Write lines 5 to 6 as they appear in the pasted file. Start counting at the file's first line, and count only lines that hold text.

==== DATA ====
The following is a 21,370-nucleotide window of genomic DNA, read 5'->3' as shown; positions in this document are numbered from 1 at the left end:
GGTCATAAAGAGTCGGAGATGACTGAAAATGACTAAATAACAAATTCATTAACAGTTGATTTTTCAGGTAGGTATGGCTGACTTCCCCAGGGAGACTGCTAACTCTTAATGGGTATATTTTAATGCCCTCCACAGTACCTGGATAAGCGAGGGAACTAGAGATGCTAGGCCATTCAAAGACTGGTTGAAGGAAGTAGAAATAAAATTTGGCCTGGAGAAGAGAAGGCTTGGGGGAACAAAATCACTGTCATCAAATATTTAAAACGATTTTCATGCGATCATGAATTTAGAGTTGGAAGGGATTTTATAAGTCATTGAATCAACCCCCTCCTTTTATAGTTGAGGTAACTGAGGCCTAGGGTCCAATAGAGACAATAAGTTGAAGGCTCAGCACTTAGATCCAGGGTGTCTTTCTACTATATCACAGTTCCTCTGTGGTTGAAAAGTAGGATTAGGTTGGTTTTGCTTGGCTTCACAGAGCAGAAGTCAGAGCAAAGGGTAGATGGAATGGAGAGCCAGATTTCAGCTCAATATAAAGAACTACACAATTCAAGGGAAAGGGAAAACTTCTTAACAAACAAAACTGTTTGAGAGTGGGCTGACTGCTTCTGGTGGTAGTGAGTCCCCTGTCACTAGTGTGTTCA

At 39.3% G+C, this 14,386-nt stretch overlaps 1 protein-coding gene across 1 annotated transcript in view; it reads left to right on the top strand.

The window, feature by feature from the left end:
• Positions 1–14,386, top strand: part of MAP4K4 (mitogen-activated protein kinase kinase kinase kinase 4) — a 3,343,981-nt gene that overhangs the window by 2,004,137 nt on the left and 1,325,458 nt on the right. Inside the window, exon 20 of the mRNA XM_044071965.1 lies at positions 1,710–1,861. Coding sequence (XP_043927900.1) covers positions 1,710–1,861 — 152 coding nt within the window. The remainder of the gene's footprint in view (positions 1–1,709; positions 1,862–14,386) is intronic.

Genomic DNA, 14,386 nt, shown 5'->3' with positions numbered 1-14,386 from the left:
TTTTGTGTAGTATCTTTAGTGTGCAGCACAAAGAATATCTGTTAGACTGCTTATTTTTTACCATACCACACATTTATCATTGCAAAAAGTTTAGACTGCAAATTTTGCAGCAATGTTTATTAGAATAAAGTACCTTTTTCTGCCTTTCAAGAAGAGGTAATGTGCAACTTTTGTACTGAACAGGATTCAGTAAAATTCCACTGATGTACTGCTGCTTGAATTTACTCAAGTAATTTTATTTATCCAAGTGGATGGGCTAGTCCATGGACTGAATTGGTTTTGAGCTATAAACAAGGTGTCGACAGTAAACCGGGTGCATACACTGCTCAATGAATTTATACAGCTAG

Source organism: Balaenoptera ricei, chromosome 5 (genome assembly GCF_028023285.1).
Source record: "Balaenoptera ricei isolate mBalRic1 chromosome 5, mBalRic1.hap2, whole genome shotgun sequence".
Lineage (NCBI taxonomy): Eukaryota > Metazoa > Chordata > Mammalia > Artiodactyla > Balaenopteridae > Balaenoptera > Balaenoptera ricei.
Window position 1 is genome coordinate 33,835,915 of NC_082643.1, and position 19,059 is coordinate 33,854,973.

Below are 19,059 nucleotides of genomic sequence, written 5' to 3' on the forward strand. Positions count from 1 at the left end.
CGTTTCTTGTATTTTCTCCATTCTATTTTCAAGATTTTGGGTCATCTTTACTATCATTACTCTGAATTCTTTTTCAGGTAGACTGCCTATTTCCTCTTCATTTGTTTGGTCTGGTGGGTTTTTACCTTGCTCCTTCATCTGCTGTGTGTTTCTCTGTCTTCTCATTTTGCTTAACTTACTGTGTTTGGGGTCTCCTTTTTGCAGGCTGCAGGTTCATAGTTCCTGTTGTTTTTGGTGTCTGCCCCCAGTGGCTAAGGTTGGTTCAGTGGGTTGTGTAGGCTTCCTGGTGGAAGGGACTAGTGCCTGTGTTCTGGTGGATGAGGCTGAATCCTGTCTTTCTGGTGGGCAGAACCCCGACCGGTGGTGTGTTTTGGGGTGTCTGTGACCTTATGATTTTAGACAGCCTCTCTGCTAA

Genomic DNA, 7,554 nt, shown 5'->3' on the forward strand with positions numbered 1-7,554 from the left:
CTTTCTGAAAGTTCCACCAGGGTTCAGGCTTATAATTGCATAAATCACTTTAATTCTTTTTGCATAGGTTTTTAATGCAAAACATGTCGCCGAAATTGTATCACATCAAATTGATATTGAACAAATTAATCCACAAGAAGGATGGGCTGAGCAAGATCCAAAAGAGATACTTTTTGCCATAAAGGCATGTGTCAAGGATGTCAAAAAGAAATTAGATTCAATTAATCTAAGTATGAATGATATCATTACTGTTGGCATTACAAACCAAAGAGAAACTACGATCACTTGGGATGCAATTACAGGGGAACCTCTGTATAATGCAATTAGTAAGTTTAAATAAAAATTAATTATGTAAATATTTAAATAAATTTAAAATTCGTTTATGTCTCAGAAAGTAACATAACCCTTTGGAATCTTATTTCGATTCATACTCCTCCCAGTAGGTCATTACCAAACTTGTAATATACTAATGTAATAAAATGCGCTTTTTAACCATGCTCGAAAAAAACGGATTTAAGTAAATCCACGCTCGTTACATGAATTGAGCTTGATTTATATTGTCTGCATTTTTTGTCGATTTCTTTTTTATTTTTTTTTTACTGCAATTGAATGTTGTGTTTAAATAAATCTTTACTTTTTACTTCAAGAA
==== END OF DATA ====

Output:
• Positions 1–14,386, top strand: part of MAP4K4 (mitogen-activated protein kinase kinase kinase kinase 4) — a 3,343,981-nt gene that overhangs the window by 2,004,137 nt on the left and 1,325,458 nt on the right. Inside the window, exon 20 of the mRNA XM_044071965.1 lies at positions 1,710–1,861. Coding sequence (XP_043927900.1) covers positions 1,710–1,861 — 152 coding nt within the window. The remainder of the gene's footprint in view (positions 1–1,709; positions 1,862–14,386) is intronic.

Genomic DNA, 14,386 nt, shown 5'->3' with positions numbered 1-14,386 from the left: